A portion of the Black Faculty Staff Council's letter regarding racism at WMU.

A portion of the Black Faculty Staff Council's letter regarding racism at WMU.

Western Michigan University’s Black Faculty Staff Council (BFSC) has addressed a lawsuit against the University over a 2017 event where Mitchell Beare, former Assistant Director for Operations, tried to put a noose around one of his Black coworker’s necks. 

In the lawsuit, Smith Moore, Director of Event Services for the Bernhard Center, detailed Beare’s racially discriminatory behavior against Moore and other students. Beare retired with benefits soon before an investigation found his behavior violated the university’s Non-Discrimination policy.

“This racially charged incident illustrates a disturbing yet familiar form of dehumanization and White Supremacy that has been experienced and/or felt by many Black faculty, staff and students here at WMU,” the letter reads.

The BFSC was created in response to many long term WMU employees sharing their distaste with the university’s climate regarding race and quality of life for African Americans in the WMU community.

“One of the primary purposes of BFSC is to advise senior University leadership on matters regarding race, equity, diversity and inclusion, and issues impacting Black faculty, staff, administrators, and students,” the letter reads.

In the letter, the Council specifies how Beare was allowed to retire with benefits before the investigation found he violated the Non-Discrimination policy.

“This racially charged incident illustrates a disturbing yet familiar form of dehumanization and White Supremacy that has been experienced and/or felt by many Black faculty, staff and students here at WMU,” the letter reads.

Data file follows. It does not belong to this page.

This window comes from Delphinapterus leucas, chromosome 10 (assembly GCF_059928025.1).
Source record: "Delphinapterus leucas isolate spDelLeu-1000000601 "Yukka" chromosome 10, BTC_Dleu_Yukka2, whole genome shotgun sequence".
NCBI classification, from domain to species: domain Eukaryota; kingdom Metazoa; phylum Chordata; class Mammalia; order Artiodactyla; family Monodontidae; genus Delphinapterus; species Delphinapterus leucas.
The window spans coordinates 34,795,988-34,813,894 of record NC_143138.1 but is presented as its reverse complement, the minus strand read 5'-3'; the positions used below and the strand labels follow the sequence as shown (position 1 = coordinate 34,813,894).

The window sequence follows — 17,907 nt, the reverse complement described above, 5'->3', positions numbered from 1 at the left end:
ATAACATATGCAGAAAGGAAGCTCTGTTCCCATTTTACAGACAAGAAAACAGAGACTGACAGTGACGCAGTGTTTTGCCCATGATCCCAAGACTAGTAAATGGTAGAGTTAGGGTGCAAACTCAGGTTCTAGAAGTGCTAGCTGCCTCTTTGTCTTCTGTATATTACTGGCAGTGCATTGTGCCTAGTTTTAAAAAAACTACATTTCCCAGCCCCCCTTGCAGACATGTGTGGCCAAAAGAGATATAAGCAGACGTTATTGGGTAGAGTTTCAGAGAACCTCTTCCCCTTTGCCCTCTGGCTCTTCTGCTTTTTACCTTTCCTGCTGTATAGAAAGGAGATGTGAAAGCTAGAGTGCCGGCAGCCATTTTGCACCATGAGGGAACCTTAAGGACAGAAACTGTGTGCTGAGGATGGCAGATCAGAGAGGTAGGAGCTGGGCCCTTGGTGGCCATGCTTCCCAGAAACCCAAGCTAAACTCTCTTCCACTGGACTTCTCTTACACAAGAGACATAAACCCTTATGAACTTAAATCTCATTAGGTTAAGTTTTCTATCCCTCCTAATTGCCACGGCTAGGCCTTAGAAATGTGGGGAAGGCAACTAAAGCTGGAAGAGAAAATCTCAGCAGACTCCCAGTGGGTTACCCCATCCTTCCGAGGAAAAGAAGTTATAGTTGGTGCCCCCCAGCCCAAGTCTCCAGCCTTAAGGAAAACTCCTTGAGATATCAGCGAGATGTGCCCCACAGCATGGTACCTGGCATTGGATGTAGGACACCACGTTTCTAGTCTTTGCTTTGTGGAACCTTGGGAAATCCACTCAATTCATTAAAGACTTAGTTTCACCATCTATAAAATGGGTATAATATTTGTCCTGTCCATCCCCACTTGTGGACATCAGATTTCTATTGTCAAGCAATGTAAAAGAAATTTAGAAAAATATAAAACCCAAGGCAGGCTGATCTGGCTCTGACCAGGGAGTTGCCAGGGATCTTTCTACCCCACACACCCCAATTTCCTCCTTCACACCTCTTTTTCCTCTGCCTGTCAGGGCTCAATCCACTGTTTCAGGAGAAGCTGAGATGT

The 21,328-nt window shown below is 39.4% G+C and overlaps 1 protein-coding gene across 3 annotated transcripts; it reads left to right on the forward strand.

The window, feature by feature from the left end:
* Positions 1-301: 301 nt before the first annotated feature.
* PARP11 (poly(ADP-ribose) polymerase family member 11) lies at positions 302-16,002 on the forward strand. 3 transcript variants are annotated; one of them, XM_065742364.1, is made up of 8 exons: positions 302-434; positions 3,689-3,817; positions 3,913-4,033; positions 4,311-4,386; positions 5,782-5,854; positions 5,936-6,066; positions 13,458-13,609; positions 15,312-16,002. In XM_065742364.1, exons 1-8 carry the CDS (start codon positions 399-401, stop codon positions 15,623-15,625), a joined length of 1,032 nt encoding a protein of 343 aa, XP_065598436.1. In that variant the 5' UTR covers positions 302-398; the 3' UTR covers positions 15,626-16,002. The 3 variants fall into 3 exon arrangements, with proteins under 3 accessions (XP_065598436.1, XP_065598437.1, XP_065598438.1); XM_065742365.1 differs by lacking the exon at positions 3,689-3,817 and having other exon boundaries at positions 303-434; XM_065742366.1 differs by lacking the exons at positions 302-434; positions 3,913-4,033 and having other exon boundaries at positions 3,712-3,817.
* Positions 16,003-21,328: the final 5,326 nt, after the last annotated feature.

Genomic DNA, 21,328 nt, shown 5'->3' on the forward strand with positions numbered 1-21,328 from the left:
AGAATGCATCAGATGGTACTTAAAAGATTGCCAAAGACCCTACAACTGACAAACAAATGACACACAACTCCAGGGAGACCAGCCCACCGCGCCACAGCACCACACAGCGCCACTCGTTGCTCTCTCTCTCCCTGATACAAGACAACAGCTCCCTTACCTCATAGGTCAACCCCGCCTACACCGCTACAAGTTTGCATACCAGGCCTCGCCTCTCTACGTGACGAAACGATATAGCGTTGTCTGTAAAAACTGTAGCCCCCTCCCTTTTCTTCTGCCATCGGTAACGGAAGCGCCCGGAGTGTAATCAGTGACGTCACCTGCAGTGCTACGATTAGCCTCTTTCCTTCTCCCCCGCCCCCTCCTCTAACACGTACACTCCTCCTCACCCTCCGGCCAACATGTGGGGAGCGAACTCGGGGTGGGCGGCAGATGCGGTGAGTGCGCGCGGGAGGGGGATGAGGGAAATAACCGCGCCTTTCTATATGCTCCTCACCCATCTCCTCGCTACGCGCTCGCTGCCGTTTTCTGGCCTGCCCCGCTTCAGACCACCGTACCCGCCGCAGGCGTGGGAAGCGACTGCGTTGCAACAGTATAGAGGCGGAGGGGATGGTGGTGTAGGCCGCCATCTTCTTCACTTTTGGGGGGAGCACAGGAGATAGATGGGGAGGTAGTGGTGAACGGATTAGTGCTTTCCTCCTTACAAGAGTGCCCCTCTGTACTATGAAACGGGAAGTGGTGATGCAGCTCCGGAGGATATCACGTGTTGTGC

At a 2020 BFSC townhall meeting, multiple African American staff members shared how they’re discriminated against in their respective areas. Many explained how they face racial bias in promotional opportunities, unfair treatment and harassment from colleagues and supervisors. Additionally, every member of BFSC leadership has acknowledged a complex system of institutional and structural barriers they must navigate.

“These continued acts of racism and bigotry at Western Michigan University are having a negative impact on Black faculty, staff, students, retirees, alumni, donors, and most importantly, prospective Black students and their perception of the institution,” the letter reads. “These occurrences affect the entire Western Michigan University community as we grapple with the recent layoffs of personnel and the devastating effects of COVID 19.”

To conclude, the BFSC called for the university to address written and unwritten policies, practices and procedures that perpetuate and reward acts of racial oppression on campus.

“Enough is enough,” the letter reads. “WMU must look at its systems of operation – both written and unwritten policies – as well as practices and procedures, that perpetuate, tolerate, and reward acts of racial oppression that create a racially intimidating, hostile, and offensive environment for Black people. The time is now.”

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